Pounded in the butt by dialectical materialism.

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L.I. Underhill is a media critic and historian specializing in pop culture, with a focus on science fiction (especially Star Trek) and video games. Their projects include a critical history of Star Trek told through the narrative of a war in time, a “heretical” history of The Legend of Zelda series and a literary postmodern reading of Jim Davis' Garfield.


  1. K. Jones
    July 13, 2015 @ 8:35 am

    I love how much of a counter this runs to New Ground. But that's because Timothy is the focus here, treated as any guest focus would be, rather than a McGuffin to make Worf's life hell. And the story lives or dies on that kid's performance and chemistry with Brent Spiner. And boy, do they nail it.

    This one always resonated with me as a kid, because, well, whenever anything goes wrong in my life I move into long phases of interiority. (I hesitate to call it retreating, but it feels that way presently). And in doing so you lose even more of the human fun emotive things, feelings, experiences, laughter, et al, that you were wrecked by losing in the first place.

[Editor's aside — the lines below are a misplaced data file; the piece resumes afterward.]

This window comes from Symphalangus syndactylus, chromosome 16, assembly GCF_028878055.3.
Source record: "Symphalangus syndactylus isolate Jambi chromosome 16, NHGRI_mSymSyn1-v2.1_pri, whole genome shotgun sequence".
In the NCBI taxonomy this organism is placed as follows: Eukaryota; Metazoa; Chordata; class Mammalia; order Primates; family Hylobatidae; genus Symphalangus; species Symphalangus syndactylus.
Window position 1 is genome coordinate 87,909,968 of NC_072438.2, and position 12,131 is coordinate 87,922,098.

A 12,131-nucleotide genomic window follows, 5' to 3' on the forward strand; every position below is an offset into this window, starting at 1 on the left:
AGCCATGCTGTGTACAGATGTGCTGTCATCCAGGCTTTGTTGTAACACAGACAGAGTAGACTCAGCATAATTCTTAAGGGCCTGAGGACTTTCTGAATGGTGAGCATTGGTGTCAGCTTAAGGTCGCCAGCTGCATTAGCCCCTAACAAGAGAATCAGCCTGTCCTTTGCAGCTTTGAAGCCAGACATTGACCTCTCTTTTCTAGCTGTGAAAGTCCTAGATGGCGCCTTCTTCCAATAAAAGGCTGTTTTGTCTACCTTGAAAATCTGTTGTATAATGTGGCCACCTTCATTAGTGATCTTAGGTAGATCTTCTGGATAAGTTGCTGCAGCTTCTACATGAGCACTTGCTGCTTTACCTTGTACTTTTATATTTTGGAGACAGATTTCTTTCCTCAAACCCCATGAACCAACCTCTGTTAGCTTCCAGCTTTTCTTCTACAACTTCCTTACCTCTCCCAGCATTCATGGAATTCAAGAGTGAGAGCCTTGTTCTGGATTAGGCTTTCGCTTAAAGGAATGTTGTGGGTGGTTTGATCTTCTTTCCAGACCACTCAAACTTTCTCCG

So feeling like a robot, going through the motions, is doubly apt, and this episode could only be done with Data.

    Peak Next Gen.


  2. Daru
    July 13, 2015 @ 9:42 pm

    Peak indeed. Love this one, and really lovely last paragraph Josh.

    The roleplay aspect of this story is wonderful – as somehow I feel the characters on the Enterprise are saying to any audience members in need "look, we're available and we can help". That depth of empathy is rare in TV.


  3. Stardust
    July 20, 2015 @ 12:58 pm

    One of my favorites too, although I admit I'm a not a 'serious seen every episode' fan.


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